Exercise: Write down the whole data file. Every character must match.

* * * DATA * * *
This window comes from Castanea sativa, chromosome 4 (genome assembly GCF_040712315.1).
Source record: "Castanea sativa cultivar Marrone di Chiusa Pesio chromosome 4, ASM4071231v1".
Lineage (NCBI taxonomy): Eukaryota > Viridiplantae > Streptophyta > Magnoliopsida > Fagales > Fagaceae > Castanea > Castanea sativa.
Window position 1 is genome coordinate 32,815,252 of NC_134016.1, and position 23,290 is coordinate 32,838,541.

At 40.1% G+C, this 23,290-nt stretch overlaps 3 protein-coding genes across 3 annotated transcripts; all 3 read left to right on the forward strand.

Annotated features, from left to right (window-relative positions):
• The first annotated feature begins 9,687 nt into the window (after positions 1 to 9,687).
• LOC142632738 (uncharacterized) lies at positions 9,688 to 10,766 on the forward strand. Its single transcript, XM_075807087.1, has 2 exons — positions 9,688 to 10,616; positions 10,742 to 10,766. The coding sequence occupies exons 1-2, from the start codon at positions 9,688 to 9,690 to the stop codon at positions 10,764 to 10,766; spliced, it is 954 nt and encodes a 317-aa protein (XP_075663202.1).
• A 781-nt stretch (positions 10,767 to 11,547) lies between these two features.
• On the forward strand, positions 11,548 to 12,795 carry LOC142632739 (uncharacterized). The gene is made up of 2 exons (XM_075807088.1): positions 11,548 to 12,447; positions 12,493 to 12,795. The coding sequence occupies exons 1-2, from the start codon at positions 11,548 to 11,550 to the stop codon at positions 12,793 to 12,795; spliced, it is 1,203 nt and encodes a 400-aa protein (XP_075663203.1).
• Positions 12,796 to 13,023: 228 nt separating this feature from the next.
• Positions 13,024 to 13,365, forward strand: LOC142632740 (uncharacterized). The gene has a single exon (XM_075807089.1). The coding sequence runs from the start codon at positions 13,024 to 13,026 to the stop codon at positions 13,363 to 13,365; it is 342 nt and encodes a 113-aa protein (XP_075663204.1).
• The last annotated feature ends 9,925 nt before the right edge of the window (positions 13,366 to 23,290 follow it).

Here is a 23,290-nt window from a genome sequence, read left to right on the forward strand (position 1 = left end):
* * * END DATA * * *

This window comes from Castanea sativa, chromosome 4 (genome assembly GCF_040712315.1).
Source record: "Castanea sativa cultivar Marrone di Chiusa Pesio chromosome 4, ASM4071231v1".
Lineage (NCBI taxonomy): Eukaryota > Viridiplantae > Streptophyta > Magnoliopsida > Fagales > Fagaceae > Castanea > Castanea sativa.
Window position 1 is genome coordinate 32,815,252 of NC_134016.1, and position 23,290 is coordinate 32,838,541.

At 40.1% G+C, this 23,290-nt stretch overlaps 3 protein-coding genes across 3 annotated transcripts; all 3 read left to right on the forward strand.

Annotated features, from left to right (window-relative positions):
• The first annotated feature begins 9,687 nt into the window (after positions 1 to 9,687).
• LOC142632738 (uncharacterized) lies at positions 9,688 to 10,766 on the forward strand. Its single transcript, XM_075807087.1, has 2 exons — positions 9,688 to 10,616; positions 10,742 to 10,766. The coding sequence occupies exons 1-2, from the start codon at positions 9,688 to 9,690 to the stop codon at positions 10,764 to 10,766; spliced, it is 954 nt and encodes a 317-aa protein (XP_075663202.1).
• A 781-nt stretch (positions 10,767 to 11,547) lies between these two features.
• On the forward strand, positions 11,548 to 12,795 carry LOC142632739 (uncharacterized). The gene is made up of 2 exons (XM_075807088.1): positions 11,548 to 12,447; positions 12,493 to 12,795. The coding sequence occupies exons 1-2, from the start codon at positions 11,548 to 11,550 to the stop codon at positions 12,793 to 12,795; spliced, it is 1,203 nt and encodes a 400-aa protein (XP_075663203.1).
• Positions 12,796 to 13,023: 228 nt separating this feature from the next.
• Positions 13,024 to 13,365, forward strand: LOC142632740 (uncharacterized). The gene has a single exon (XM_075807089.1). The coding sequence runs from the start codon at positions 13,024 to 13,026 to the stop codon at positions 13,363 to 13,365; it is 342 nt and encodes a 113-aa protein (XP_075663204.1).
• The last annotated feature ends 9,925 nt before the right edge of the window (positions 13,366 to 23,290 follow it).

Here is a 23,290-nt window from a genome sequence, read left to right on the forward strand (position 1 = left end):